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Forbes/AFX News Limited: Shell CEO says Sakhalin project on track, within budget




LONDON (AFX) – Royal Dutch Shell PLC assured that the giant Sakhalin-2 gas project in Russia's Far East remains on course with its revised schedule and budget.


The project, in which Shell owns a 55 pct stake, has suffered cost overruns, doubling the cost of the project to 20 bln usd and delaying its start to 2008 from 2007.


'The project is over 70 pct complete, with first gas deliveries expected in 2008,' chief executive Jeroen van der Veer told shareholders at Shell's annual meeting in The Hague.


'Costs have risen sharply with inflation, and because we underestimated the difficulties of this frontier location,' he added, explaining to investors the factors behind the delay.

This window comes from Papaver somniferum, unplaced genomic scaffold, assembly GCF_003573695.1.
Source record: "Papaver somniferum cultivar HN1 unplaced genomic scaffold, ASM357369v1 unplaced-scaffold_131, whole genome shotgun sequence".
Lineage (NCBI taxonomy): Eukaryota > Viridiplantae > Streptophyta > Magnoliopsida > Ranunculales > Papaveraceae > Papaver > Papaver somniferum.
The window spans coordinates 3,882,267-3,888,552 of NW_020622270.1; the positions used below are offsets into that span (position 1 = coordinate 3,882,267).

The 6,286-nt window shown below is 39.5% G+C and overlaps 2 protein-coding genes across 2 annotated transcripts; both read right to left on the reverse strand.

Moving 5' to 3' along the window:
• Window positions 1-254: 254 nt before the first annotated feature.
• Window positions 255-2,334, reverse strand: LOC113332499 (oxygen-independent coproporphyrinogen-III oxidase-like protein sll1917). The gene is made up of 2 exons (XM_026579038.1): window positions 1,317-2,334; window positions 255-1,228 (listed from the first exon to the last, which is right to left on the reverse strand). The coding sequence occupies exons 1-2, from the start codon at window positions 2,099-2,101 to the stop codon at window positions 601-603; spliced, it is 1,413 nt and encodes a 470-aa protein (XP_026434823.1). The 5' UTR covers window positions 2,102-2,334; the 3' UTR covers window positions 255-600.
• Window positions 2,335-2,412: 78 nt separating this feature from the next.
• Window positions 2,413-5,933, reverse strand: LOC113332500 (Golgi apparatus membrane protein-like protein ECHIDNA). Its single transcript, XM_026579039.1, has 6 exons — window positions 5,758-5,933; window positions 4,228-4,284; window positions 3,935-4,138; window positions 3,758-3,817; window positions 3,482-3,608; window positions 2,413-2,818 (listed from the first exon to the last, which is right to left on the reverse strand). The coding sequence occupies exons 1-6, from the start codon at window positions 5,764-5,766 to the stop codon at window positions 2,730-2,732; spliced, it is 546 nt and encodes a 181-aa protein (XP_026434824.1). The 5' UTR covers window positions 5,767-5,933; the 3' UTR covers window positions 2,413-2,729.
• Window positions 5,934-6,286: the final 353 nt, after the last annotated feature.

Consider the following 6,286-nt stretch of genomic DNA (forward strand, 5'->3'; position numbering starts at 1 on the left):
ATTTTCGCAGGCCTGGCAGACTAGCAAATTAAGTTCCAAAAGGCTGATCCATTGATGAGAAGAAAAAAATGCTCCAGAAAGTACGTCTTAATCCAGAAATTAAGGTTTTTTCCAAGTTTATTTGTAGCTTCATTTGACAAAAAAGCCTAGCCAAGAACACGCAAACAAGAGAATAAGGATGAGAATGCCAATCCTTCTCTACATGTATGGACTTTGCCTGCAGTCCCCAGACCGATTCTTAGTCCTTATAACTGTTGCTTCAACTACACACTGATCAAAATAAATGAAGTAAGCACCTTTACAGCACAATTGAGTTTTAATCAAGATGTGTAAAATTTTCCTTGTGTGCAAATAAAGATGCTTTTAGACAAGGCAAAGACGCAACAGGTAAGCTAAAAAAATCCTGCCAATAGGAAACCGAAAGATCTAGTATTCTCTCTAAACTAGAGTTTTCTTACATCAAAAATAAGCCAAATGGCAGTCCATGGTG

But he stressed that the mammoth project remains an 'attractive strategic investment' for Shell.


'It will open a new, long-term source of gas for fast-growing Asian and North American markets — as well as significant additional oil supplies,' he said.


Japan's Mitsui & Co and Mitsubishi Corp hold the remaining 45 pct stake in Sakhalin-2.


In Nigeria, Malcolm Brinded, head of Shell's exploration and production business, said he believes the oil and gas output that was shut-in following violent attacks on its major facilities at the Niger Delta should be restored soon.


'I can't say when… but I think it will be in the coming weeks,' he said.


The attacks by separatist militants have cut oil production at the facilities there by 455,000 barrels per day, basically halving output.


At the Gulf of Mexico, the 150,000-barrel per day Mars platform should resume production this month, said Van der Veer.


Mars was heavily damaged by the hurricanes that struck the US Gulf last year.


Shell is the operator of Mars with a 71.5 pct stake, while BP holds the remaining 28.5 pct.


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